Media outlets controlled by elites representing the two political parties used the instruments of propaganda to escalate the divisiveness among constituents, instigating violence and persecution. The “Colombian necktie” and beheadings became the common methods of sending a clear message to political opponents as the political ideological map divided the country between Conservative and Liberal territories. Meanwhile these territories became centers of confrontation between leftist guerrillas, right wing paramilitaries, civil society, and the official military and police forces that operated on behalf of the party that was in power. Even the Catholic clergy was divided between left and right, perpetuating violence within the bipartisan territories.
By the time I was born in Bogotá new parastate forces had joined the conflict, including organized crime and narcotics traffickers that were also divided across the political lines. I vividly remember the climate of violence and insecurity and I also remember my maternal grandmother reminding me that our family was Liberal and therefore I was a Liberal by birth. Only when I came back to the United States to live with my father did I realize that I could excel the freedom to choose my own political ideology and to form my own political views. It was culture shock to me; it was eye opening to understand and observe how Democracy and “freedom” worked in the American context.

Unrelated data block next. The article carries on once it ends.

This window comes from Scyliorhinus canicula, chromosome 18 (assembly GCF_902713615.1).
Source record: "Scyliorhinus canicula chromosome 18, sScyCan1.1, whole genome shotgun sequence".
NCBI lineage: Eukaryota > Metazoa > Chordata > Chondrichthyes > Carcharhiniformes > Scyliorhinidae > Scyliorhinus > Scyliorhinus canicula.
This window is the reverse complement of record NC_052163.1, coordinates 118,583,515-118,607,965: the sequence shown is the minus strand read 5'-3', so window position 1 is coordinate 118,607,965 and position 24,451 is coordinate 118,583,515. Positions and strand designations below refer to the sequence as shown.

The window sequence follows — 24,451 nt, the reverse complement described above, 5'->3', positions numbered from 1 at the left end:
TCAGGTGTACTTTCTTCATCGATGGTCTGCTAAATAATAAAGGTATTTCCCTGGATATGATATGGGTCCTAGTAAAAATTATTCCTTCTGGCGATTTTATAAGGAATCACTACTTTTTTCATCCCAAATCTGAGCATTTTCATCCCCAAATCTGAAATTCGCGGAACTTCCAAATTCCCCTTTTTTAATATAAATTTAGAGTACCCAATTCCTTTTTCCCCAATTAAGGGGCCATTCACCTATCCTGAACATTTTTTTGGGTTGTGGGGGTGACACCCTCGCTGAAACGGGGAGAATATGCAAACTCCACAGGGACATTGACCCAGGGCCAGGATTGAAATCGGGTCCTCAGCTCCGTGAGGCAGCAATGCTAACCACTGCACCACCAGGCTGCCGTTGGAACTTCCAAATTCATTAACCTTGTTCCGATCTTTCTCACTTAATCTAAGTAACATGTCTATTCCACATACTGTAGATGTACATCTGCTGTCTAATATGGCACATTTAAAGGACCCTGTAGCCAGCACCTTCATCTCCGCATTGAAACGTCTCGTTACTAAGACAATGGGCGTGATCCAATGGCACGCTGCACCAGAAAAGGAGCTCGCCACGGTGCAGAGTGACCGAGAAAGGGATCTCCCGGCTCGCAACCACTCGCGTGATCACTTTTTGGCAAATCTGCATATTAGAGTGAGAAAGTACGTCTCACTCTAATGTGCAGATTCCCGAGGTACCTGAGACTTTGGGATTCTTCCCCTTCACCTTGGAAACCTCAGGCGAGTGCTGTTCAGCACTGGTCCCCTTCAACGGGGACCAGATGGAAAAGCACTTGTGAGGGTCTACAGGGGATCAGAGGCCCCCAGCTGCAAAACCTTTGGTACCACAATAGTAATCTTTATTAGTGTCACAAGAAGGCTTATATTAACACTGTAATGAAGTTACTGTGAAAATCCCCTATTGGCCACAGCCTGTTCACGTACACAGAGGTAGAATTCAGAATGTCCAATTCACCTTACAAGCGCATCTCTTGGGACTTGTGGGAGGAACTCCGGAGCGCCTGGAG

It was only under the Obama administration that I began to see a shift in the socio-political dynamics. Divisiveness and hate began to surface, but it was under the Trump administration that the aggressiveness escalated to new highs. It is concerning to think that the political polarization might take our nation into a scenario only experienced in unstable places like Colombia. Listening to talk radio from the left and the right here in Maine is now not very different than listening to radio in Colombia as they prepare for presidential elections this year. It was shocking to reflect on the fact that the current debate about “fake news” was actually part of the propaganda systems implemented in Colombia the same day that Gaitán was assassinated.
Seventy years after his assassination the crime remains unresolved and the political violence continues to destroy communities and families across the South American nation. Political polarization and divisiveness continues to dominate the political rhetoric, and propaganda systems continue to misinform constituents. Accountability is inexistent as those in power continue to pardon those parastate actors that have spearheaded the human atrocities that have shaken the nation decade after decade.
As I said earlier, I am not comparing apples to apples, but the misfortune experienced by Colombians must serve as a reminder of the dangers that could result from political polarization and divisiveness. The United States achieved long-term political, social, and economic stability thanks to its bipartisan cohesiveness that allowed the nation to steadily push toward capitalist economic development. We need to be united more than ever and put aside our political differences. We need to move as far as possible from the toxicity that has contaminated the hearts of Colombians since the assassination of Gaitán. Avoiding the long-term consequences of political divisiveness is a matter of national security.